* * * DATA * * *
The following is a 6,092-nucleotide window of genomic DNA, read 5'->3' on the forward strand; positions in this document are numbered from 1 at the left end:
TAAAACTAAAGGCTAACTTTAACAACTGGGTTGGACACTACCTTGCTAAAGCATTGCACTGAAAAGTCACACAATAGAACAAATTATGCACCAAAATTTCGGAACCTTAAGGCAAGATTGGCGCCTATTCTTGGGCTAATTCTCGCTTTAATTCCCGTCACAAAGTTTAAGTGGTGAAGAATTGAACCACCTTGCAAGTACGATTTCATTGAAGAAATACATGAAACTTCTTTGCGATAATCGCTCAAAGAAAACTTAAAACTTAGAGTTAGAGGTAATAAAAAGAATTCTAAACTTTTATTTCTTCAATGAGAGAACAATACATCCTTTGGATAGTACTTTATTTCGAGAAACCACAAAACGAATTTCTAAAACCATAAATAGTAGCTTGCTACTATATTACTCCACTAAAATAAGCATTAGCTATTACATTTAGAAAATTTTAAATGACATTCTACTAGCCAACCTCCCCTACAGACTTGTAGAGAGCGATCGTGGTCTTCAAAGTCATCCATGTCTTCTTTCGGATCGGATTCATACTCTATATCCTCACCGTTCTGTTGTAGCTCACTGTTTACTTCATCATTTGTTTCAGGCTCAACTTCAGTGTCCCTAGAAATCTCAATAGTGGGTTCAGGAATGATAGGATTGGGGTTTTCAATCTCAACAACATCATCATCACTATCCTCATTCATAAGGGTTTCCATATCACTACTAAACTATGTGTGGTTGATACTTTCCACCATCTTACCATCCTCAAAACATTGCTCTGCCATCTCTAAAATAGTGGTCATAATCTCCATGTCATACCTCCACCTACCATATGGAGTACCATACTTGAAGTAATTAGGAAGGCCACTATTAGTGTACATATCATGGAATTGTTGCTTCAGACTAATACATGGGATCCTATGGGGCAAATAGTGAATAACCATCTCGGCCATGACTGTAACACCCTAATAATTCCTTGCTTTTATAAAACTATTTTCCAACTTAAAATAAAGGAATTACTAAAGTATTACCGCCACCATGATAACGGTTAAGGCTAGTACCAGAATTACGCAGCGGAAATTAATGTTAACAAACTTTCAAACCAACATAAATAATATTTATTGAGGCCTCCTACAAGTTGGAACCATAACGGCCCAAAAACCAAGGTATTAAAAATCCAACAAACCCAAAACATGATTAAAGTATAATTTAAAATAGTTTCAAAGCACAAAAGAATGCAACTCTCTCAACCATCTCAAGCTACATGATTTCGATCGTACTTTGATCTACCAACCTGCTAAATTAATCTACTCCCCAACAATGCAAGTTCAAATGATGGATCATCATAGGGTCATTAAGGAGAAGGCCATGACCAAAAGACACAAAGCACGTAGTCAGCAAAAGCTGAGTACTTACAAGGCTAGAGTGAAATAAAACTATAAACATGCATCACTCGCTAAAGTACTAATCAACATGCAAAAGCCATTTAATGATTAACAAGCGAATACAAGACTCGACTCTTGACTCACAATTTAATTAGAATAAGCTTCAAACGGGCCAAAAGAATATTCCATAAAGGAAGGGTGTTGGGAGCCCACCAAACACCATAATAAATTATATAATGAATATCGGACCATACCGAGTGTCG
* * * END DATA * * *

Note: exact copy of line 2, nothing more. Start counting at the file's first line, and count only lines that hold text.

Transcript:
TAAAACTAAAGGCTAACTTTAACAACTGGGTTGGACACTACCTTGCTAAAGCATTGCACTGAAAAGTCACACAATAGAACAAATTATGCACCAAAATTTCGGAACCTTAAGGCAAGATTGGCGCCTATTCTTGGGCTAATTCTCGCTTTAATTCCCGTCACAAAGTTTAAGTGGTGAAGAATTGAACCACCTTGCAAGTACGATTTCATTGAAGAAATACATGAAACTTCTTTGCGATAATCGCTCAAAGAAAACTTAAAACTTAGAGTTAGAGGTAATAAAAAGAATTCTAAACTTTTATTTCTTCAATGAGAGAACAATACATCCTTTGGATAGTACTTTATTTCGAGAAACCACAAAACGAATTTCTAAAACCATAAATAGTAGCTTGCTACTATATTACTCCACTAAAATAAGCATTAGCTATTACATTTAGAAAATTTTAAATGACATTCTACTAGCCAACCTCCCCTACAGACTTGTAGAGAGCGATCGTGGTCTTCAAAGTCATCCATGTCTTCTTTCGGATCGGATTCATACTCTATATCCTCACCGTTCTGTTGTAGCTCACTGTTTACTTCATCATTTGTTTCAGGCTCAACTTCAGTGTCCCTAGAAATCTCAATAGTGGGTTCAGGAATGATAGGATTGGGGTTTTCAATCTCAACAACATCATCATCACTATCCTCATTCATAAGGGTTTCCATATCACTACTAAACTATGTGTGGTTGATACTTTCCACCATCTTACCATCCTCAAAACATTGCTCTGCCATCTCTAAAATAGTGGTCATAATCTCCATGTCATACCTCCACCTACCATATGGAGTACCATACTTGAAGTAATTAGGAAGGCCACTATTAGTGTACATATCATGGAATTGTTGCTTCAGACTAATACATGGGATCCTATGGGGCAAATAGTGAATAACCATCTCGGCCATGACTGTAACACCCTAATAATTCCTTGCTTTTATAAAACTATTTTCCAACTTAAAATAAAGGAATTACTAAAGTATTACCGCCACCATGATAACGGTTAAGGCTAGTACCAGAATTACGCAGCGGAAATTAATGTTAACAAACTTTCAAACCAACATAAATAATATTTATTGAGGCCTCCTACAAGTTGGAACCATAACGGCCCAAAAACCAAGGTATTAAAAATCCAACAAACCCAAAACATGATTAAAGTATAATTTAAAATAGTTTCAAAGCACAAAAGAATGCAACTCTCTCAACCATCTCAAGCTACATGATTTCGATCGTACTTTGATCTACCAACCTGCTAAATTAATCTACTCCCCAACAATGCAAGTTCAAATGATGGATCATCATAGGGTCATTAAGGAGAAGGCCATGACCAAAAGACACAAAGCACGTAGTCAGCAAAAGCTGAGTACTTACAAGGCTAGAGTGAAATAAAACTATAAACATGCATCACTCGCTAAAGTACTAATCAACATGCAAAAGCCATTTAATGATTAACAAGCGAATACAAGACTCGACTCTTGACTCACAATTTAATTAGAATAAGCTTCAAACGGGCCAAAAGAATATTCCATAAAGGAAGGGTGTTGGGAGCCCACCAAACACCATAATAAATTATATAATGAATATCGGACCATACCGAGTGTCG